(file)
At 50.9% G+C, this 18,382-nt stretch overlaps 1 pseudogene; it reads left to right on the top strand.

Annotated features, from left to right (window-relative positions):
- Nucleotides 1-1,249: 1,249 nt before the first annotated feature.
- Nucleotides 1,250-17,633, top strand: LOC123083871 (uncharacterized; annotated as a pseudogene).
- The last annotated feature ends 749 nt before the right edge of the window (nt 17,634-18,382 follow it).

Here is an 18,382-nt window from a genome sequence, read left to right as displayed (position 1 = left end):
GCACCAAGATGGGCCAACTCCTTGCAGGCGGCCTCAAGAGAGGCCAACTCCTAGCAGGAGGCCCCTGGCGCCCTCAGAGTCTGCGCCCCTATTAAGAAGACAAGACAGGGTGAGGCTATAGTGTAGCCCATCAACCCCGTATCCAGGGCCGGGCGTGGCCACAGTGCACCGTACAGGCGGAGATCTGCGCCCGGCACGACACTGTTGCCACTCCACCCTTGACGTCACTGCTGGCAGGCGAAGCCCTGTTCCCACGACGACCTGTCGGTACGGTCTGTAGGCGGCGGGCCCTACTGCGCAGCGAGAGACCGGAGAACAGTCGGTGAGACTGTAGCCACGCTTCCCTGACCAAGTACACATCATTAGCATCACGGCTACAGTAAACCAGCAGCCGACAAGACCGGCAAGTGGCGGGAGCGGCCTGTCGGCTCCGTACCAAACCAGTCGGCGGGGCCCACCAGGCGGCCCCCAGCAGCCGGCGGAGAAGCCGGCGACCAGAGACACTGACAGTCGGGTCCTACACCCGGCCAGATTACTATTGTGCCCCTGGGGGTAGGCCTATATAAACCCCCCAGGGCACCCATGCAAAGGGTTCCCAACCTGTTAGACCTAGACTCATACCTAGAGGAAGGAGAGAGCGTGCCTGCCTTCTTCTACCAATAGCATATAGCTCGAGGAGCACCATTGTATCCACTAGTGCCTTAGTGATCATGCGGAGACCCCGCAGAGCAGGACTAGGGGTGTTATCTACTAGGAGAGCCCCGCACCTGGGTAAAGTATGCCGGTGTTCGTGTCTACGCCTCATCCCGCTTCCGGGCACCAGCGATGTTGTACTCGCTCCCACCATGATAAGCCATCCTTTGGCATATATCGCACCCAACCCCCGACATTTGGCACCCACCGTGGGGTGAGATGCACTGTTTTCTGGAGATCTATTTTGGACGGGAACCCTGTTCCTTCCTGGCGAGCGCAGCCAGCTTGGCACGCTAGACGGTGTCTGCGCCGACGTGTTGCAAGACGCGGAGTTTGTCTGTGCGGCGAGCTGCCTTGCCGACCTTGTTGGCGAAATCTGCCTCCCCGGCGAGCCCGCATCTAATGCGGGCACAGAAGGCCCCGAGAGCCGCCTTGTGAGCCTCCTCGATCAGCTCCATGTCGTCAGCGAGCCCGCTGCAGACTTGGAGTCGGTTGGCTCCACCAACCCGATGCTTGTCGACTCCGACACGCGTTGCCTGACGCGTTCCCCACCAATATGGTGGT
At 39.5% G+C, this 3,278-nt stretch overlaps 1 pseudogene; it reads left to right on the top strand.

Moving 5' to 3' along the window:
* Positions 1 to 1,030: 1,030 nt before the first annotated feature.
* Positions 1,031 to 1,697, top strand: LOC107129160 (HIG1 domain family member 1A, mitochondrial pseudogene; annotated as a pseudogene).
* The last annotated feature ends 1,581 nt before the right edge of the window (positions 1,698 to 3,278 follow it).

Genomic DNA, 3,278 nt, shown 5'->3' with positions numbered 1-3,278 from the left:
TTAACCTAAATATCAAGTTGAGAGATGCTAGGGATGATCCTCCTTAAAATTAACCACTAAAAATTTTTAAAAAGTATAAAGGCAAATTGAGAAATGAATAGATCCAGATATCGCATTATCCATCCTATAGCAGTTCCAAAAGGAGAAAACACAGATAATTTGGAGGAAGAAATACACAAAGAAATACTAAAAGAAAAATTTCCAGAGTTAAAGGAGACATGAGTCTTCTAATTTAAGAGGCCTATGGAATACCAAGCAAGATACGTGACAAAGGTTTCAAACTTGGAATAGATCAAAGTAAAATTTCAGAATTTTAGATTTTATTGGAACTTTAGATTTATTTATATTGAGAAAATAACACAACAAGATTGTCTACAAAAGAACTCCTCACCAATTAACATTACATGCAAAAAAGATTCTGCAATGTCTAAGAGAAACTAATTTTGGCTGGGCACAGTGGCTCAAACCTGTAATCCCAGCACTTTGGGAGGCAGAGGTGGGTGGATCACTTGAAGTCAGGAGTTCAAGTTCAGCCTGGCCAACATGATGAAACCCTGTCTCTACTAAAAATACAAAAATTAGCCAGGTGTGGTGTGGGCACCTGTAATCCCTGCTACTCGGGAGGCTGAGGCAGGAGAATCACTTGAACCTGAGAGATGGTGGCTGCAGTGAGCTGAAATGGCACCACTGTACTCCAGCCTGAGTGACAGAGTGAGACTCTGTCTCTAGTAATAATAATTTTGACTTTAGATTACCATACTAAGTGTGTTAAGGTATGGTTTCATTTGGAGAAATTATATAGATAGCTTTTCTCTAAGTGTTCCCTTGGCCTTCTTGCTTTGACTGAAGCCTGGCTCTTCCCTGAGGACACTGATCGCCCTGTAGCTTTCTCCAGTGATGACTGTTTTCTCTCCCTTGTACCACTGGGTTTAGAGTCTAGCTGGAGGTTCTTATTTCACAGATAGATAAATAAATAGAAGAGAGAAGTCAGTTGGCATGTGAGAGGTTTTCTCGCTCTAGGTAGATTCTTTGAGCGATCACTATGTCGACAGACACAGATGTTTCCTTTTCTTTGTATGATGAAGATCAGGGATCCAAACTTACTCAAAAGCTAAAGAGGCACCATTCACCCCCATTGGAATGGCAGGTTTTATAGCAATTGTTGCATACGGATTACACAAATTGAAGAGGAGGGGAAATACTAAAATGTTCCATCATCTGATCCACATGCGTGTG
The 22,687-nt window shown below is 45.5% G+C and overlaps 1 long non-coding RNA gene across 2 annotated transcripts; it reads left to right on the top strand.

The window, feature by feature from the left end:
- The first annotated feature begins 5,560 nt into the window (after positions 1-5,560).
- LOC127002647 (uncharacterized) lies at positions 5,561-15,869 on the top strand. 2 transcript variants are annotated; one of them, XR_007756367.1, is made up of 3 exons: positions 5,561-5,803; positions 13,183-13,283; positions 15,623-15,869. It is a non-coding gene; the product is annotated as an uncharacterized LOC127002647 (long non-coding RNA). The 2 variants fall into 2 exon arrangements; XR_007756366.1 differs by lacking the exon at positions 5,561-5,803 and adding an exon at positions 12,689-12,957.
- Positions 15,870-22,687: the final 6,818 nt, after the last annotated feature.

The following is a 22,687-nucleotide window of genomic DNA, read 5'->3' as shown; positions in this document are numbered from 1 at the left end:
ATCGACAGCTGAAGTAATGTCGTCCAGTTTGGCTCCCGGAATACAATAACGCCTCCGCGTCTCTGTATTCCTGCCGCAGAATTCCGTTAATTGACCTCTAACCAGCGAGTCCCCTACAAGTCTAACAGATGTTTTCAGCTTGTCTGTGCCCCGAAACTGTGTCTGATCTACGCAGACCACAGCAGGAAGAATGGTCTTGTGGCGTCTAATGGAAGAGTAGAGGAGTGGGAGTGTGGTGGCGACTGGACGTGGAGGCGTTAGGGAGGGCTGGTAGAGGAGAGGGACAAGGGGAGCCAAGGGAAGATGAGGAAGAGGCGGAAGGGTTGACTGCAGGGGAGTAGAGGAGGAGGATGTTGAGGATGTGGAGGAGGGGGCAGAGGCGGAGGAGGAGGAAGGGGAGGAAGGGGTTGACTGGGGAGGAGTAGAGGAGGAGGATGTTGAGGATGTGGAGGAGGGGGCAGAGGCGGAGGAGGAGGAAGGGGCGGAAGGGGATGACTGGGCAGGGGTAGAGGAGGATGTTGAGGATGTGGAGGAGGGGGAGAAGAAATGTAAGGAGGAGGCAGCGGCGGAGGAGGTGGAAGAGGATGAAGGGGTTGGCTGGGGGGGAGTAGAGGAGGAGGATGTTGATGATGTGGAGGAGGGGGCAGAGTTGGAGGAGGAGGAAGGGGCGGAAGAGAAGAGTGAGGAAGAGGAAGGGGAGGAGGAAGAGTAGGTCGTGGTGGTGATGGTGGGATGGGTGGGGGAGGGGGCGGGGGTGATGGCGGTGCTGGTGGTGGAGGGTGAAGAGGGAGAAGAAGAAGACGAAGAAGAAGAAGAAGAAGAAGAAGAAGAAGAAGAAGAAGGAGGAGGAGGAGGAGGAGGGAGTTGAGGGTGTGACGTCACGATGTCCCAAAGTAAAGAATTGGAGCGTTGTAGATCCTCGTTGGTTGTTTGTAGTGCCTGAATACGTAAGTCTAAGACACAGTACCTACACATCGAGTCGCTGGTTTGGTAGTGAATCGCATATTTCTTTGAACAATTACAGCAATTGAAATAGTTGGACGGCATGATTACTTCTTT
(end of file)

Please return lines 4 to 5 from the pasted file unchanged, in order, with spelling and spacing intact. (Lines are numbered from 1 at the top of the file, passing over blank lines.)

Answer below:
- Nucleotides 1,250-17,633, top strand: LOC123083871 (uncharacterized; annotated as a pseudogene).
- The last annotated feature ends 749 nt before the right edge of the window (nt 17,634-18,382 follow it).